Posts Tagged ‘Anfield’


Niranjan K

When it first started about a decade back, the England team was set to become the most decorated and successful teams of this generation. Golden generation, they were called. Certainly, with the likes of Terry, Ferdinand, Cole, Gerrard, Lampard, Owen and Rooney, there was an expectant. But tournament after tournament, they have failed to produce the best of their club form. Is it the lack of heart while representing England or are they just not good enough. I had dissected the problems of the so called golden generation in detail just after England so embarrassingly lost in the World Cup. So let’s not dig too deep into it again, shall we? England punched above their weight in Euro 2012 and let’s discuss how.

Roy Hodgson to me is the reason why England performed respectfully in the Euros. After a tumulus time at the helm in Anfield, he had a point to prove and did so with merit at West Bromwich Albion. Pop comes the chance to manage the national team, which surprised and shocked many.

His was a logical choice with Redknapp’s personality looming large over his credentials. With 40 days to go, there isn’t so much that he could do. But he ensured he prepared a team, though boring mostly, was hard to beat. They were prepared to look ugly to get the results they wanted. But a team with a large heart and thin on creativity could only go so much which, when exposed to a master in Andrea Pirlo, succumbed in the quarters. But I will go on a record and say that, they finished as the 5th best team in Europe because, even though they were dominated by Italy, they did not lose the match tamely. The one thing that inspired me was how England played as a team rather than a bunch of individuals which had been their cause for downfall in the past.

Rooney: Brilliant for Manchester United, but under achieving for England. Photo: http://www.moviespad.com

What they lacked in the end was creativity. Of the 5 goals that they scored, the creative part of 3 of them came from Steven Gerrard and 2 from Theo Walcott. For all his inspiration and leading from the front, I think Gerrard has one big problem in his game. He thinks that he had to do almost all the work in the field and at quite a few times ends up on the wrong foot. For example, in the game against Italy, he was constantly running behind Pirlo. If he let Scott Parker do that, then he would have had the time for some creativity. Although I love Gerrard, I think he needs to start trusting his players more.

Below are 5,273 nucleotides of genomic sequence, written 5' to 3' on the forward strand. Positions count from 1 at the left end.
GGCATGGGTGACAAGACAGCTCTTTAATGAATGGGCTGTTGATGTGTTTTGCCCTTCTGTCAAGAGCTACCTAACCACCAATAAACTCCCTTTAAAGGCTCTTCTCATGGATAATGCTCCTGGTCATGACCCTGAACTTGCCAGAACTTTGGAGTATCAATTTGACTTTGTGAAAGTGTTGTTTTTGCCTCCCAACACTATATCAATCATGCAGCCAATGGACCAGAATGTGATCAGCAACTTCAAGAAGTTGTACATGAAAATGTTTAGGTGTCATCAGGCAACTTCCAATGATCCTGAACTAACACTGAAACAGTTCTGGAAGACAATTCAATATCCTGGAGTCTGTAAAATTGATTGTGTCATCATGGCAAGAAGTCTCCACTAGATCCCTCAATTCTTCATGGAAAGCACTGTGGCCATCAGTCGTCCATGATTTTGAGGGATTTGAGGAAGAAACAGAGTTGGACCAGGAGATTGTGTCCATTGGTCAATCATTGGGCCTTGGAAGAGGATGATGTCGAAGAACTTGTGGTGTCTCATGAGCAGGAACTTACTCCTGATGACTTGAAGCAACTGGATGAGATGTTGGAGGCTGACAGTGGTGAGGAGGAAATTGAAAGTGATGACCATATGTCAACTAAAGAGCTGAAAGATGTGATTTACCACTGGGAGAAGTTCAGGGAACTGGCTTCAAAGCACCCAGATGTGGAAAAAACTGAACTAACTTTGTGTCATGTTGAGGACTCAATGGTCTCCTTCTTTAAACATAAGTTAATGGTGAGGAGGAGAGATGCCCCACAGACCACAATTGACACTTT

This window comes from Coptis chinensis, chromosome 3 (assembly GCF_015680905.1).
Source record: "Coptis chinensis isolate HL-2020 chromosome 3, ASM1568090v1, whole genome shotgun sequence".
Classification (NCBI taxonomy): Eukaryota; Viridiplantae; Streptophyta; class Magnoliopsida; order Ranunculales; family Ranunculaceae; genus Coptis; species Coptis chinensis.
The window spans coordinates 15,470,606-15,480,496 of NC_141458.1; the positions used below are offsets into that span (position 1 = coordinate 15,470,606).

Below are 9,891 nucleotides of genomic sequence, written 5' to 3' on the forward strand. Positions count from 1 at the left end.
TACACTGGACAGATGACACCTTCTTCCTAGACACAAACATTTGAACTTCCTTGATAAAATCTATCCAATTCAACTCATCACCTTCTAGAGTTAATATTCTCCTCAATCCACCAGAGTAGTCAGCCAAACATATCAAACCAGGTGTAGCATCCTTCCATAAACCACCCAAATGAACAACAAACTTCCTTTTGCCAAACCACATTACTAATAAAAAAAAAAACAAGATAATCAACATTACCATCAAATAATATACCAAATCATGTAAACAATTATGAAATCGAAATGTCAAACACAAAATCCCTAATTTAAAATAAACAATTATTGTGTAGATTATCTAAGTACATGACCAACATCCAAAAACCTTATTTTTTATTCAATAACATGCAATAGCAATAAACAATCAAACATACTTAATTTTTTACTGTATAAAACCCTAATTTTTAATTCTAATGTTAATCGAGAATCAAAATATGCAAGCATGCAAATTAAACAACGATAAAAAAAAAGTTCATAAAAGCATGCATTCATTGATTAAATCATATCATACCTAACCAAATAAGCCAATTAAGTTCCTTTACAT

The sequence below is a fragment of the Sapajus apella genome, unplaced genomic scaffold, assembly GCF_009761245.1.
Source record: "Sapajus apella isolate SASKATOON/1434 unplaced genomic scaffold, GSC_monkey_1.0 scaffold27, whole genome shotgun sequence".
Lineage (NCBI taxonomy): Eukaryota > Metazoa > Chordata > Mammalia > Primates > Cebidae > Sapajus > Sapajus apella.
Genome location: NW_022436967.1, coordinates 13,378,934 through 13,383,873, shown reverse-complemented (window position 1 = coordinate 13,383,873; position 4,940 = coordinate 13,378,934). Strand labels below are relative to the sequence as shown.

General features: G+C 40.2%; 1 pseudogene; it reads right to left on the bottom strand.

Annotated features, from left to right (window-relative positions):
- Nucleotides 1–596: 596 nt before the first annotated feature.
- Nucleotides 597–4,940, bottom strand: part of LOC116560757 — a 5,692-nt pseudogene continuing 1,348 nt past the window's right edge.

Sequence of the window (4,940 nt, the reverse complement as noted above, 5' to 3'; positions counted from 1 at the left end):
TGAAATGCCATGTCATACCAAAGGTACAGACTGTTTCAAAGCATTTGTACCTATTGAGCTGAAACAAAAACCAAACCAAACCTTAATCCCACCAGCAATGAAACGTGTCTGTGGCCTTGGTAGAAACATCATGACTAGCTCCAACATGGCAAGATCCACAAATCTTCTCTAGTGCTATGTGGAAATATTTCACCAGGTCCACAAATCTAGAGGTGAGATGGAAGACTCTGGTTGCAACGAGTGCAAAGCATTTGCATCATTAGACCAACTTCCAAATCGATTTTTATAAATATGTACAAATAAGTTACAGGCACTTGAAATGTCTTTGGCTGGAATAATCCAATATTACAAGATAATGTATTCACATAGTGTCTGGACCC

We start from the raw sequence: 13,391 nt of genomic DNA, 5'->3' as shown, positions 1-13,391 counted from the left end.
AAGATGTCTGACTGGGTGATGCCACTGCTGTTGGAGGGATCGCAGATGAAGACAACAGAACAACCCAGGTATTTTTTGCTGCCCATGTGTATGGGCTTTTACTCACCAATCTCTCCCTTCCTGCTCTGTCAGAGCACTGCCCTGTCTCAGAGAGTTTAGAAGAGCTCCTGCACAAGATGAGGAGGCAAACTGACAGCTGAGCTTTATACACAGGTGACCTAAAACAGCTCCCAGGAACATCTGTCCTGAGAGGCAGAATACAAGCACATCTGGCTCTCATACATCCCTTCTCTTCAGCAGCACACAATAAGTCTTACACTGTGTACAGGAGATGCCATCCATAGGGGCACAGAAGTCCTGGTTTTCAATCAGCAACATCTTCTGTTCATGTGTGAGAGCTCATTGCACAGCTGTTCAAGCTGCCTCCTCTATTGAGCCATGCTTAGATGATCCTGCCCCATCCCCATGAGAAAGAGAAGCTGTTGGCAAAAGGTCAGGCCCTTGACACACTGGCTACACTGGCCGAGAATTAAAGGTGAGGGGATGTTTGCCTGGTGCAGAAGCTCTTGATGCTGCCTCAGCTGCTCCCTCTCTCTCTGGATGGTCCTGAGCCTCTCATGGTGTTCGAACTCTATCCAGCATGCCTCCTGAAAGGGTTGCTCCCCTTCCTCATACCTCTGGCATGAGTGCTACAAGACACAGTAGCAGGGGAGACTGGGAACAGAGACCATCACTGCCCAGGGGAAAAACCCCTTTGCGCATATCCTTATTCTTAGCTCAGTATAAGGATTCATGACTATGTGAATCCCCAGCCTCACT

Wayne Rooney has always been the curious case. Brilliant for Manchester United and below average for England. He had the perfect set up to explode when he finally made it to the starting lineup. But instead of inspiring his mates like how he does for United, he ended up waiting for the chances than grabbing them. What England also missed was a clinical striker of pure instinct like how Michael Owen used to be in his best days. Miss his boyish charm.

For all the respect that Hodgson has gotten from his first two months in charge, he would know that the real work starts from now. Yes, his compact strategy has helped England gain some sort of respectability but if this is how they are going to play, it won’t help them in the long run.

Hodgson has a lot of work to do if he has to make England a world beater. Picture: The Sun

Hodgson has to take the positives from the tournament and look for improvement especially when the injured players come back. He has to instill in those players, the same pride that the current squad seem to have in them in representing the three lions. The likes of Gerrard, Terry, Lampard, Barry and Parker in the twilight of their careers, he would do well to make players like Martin Kelly, Jack Wilshere, Alex Oxalade Chamberlain, Theo Walcott, Andy Carroll, Danny Welback and Daniel Sturridge as regulars. Face it, for all the excitement of the EPL, the emerging English talent has been thin.

They need a comprehensive youth development program to improve their long time prospects. It is in how Hodgson takes the team forward that determines his credentials. And with wealth of experience in coaching international teams, I think he can do that. All answers lie on the 15th of August when the 3 Lions take on the same Azzuries in a friendly.


Chandrasekhar Jayaramakrishnan

In some way, this is a narrative of a crisis foretold. The Fenway Sports Group claims to have made its decision based on ‘footballing reasons’, contrasting to those made by Hodgson as to the exclusion of Rio Ferdinand from the England squad. They’ve decided to take matters to their own hands for the problem, as obvious as it is in prospect now, is that Liverpool, presently, lacks some of the key attributes that other successful clubs have.

Primarily, FSG needs to address the central problem of the 2011-12 season debacles: a handful of players had cost so much money that they should not be allowed to fail, lest the perennial problems will sustain – lack of goals, and lack of imagination. A few pessimists, half way through the season, had already begun lamenting that the owners weren’t bolder – that a club like Liverpool simply couldn’t afford to wait and watch.

What makes FSG’s emphasis even more compelling is that it is part of a vision that draws on their (ill-fated) experience in managing the Boston Red Sox – a team that finds itself several rungs below where it once was. They didn’t even make it to the playoffs last time around – as one journalist had put it: ‘a far greater failure than Liverpool’s inability to make it to the Champions League.’

Happier Days: John Henry’s belief that Dalglish would turn around things didn’t work out as expected.  © NewsRT